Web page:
Local crypto currency business manages to survive pandemic

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By John W. Davis

Contributing Writer

INGLEWOOD — A black woman-owned business is prompting the adoption of crypto currency in Inglewood. 

Najah Roberts founded Crypto Blockchain Plug in February 2019 to make sure the urban community was not left behind when it comes to crypto currency, bitcoin and blockchain education. 

She was extremely excited about 2020 until COVID-19 hit. 

“It was really disappointing because I had such high hopes for what 2020 would bring us,” said Najah Roberts, founder and chief visionary officer of Crypto Blockchain Plug. “(But) I think the future is absolutely phenomenal. We have so many opportunities that are right here at our doorstep.”

Due to rising interest in digital currency, crypto currencies are nearing all-time highs during the ongoing global coronavirus pandemic. 

“People are starting to hear that digital currency is starting to come into play, so there is much more interest in what it is we’re doing here,” Roberts said. “I believe that a lot of what’s happening is they’re doing a reset, so that a lot of things can go digital.”

Retailers are experiencing coin shortages, prompting entrepreneurs to explore alternatives. More businesses in Inglewood are now accepting crypto currency in exchange for digital payment, like In The Cut barbershop, Sip & Sonder coffee shop and Philthy Ragz clothing store.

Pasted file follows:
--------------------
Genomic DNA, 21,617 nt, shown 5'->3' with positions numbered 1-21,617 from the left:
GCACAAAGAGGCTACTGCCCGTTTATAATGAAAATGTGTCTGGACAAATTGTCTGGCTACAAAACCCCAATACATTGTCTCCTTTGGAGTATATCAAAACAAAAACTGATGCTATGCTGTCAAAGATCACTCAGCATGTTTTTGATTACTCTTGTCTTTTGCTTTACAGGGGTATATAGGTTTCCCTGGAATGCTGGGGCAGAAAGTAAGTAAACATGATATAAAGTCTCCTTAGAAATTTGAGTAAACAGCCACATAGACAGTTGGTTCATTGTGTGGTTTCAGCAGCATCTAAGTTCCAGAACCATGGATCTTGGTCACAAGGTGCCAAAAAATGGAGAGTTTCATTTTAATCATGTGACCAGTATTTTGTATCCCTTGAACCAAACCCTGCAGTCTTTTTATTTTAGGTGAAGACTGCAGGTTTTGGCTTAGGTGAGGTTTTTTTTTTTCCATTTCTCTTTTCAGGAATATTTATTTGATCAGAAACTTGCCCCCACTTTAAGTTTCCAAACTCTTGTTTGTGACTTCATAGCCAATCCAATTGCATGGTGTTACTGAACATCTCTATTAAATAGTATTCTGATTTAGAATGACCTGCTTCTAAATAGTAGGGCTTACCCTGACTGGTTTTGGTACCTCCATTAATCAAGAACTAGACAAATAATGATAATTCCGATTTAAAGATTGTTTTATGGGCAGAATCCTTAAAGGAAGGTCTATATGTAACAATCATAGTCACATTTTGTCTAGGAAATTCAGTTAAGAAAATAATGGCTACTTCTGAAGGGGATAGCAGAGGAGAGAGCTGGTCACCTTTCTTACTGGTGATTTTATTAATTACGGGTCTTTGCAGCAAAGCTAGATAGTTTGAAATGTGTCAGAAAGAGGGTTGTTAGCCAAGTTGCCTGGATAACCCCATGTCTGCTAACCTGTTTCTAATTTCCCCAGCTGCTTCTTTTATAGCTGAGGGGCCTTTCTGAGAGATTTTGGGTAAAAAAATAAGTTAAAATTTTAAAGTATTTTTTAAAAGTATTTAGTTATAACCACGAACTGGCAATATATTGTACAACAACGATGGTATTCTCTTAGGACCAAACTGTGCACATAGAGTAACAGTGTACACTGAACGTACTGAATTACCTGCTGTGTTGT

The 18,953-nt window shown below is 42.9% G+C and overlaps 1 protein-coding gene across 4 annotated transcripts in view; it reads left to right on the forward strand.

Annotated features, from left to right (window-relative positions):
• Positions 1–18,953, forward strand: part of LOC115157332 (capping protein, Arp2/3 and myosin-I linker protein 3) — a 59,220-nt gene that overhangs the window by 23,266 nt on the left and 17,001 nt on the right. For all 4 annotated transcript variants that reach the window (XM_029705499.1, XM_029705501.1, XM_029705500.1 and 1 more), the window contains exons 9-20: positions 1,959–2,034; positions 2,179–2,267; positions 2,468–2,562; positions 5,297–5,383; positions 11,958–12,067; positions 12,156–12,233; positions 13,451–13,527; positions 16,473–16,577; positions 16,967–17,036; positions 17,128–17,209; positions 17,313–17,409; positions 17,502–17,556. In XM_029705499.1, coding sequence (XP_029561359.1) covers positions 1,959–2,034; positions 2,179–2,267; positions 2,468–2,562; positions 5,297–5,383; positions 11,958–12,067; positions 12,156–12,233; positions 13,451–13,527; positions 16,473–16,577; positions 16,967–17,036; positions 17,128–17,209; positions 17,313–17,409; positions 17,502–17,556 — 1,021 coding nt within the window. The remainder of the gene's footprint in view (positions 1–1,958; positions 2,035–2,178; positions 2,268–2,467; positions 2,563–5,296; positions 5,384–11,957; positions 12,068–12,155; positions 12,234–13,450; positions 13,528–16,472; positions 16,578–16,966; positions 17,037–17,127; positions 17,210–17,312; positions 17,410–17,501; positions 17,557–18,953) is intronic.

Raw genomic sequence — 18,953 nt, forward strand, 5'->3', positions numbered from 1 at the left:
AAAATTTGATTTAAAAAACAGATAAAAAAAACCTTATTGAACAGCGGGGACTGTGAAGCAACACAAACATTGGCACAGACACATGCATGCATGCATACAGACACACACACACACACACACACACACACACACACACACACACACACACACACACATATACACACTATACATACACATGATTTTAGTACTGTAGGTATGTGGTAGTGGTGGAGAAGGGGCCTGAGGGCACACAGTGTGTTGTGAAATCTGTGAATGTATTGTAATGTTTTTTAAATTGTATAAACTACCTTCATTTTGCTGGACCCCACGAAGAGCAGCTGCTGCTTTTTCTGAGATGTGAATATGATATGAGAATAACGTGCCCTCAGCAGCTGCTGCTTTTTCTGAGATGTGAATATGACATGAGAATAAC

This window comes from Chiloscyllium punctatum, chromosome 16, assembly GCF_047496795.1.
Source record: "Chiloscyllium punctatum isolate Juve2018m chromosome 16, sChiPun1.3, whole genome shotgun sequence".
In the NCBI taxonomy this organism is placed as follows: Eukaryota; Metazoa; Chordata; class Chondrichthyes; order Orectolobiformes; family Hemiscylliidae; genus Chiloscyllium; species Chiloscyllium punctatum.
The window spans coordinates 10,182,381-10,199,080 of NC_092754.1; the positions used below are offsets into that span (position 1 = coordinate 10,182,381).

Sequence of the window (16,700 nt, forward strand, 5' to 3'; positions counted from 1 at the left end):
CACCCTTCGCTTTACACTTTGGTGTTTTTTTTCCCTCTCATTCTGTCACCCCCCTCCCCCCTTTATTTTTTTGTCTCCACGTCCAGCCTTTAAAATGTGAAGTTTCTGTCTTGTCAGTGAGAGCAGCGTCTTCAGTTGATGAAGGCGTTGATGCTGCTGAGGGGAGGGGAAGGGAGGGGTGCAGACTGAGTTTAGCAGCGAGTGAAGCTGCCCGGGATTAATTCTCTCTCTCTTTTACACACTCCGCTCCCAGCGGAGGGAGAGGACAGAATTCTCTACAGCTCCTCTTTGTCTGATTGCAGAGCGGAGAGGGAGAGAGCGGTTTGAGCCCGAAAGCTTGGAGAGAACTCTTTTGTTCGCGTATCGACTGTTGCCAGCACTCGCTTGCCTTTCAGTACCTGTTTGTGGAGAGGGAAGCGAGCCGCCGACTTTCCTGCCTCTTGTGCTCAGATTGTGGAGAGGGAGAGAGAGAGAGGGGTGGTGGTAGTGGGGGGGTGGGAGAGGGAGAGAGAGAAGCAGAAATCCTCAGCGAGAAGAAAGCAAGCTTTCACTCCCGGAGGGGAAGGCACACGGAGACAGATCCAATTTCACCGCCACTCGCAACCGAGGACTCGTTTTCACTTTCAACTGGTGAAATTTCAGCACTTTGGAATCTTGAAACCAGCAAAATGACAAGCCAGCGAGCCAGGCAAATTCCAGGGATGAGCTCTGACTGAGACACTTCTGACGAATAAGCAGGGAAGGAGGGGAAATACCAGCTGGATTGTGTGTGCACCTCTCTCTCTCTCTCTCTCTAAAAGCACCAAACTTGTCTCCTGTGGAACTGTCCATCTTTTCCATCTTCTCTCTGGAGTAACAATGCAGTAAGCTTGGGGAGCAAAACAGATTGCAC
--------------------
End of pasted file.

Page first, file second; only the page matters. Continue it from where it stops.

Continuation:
That development is thanks to Crypto Blockchain Plug, an education-focused lounge, located on Manchester Avenue, less than two blocks away from The Forum and SoFi Stadium. In fact, Crypto Blockchain Plug is the first African-American woman owned over-the-counter crypto currency lounge with a physical location. Crypto Blockchain Plug is one of three brick-and-mortar crypto currency exchanges in the United States.

Roberts said being a black business owner presents its own set of challenges.

“As a black business owner, I’m still dealing with the same intricacies of less funding than traditional businesses,” Roberts said. “I’ve seen so many businesses get the type of funding that they need to try to keep themselves afloat. We were fortunate to be able to work with a small bank that got us the payroll protection program.”

Roberts said once protesting began this summer, she also saw new interest from people who wanted to learn about blockchain technology and how the digital device is affecting African Americans. 

Meanwhile, the future is bright at Crypto Blockchain Plug. They’ve partnered with Airbnb to create a crypto currency museum and retail store catered to international tourists. The Airbnb experience explains the history of crypto currency and tours Crypto Blockchain Plug’s 3,000-square-foot co-working and trading space. 

However, their most ambitious project may be “The Parking Plug” which would allow football fans and concertgoers the opportunity to spend their crypto currency, tailgate with a cigar from Drobe Stogies and be transported back and forth to SoFi Stadium, The Forum and the Clippers Arena.

Crypto Blockchain Plug is also in the process of being a free community hotspot for internet service, and when it is safe to do so, will facilitate a Crypto Kids Camp at Pepperdine University and virtual monthly meetups like wine, women & crypto and coin-o-nomics, which is an online investing education platform. 

“I think it’s really up to us as black business owners to hold on here and seek out and look for individuals or smaller banks or smaller organizations that will have grants that will help us pull through this time that we’re in right now,” Roberts said. “This is a long haul. This isn’t a short term, get rich quick type of thing. We’re looking for vendors in the area that will allow people to shop using crypto currency.”

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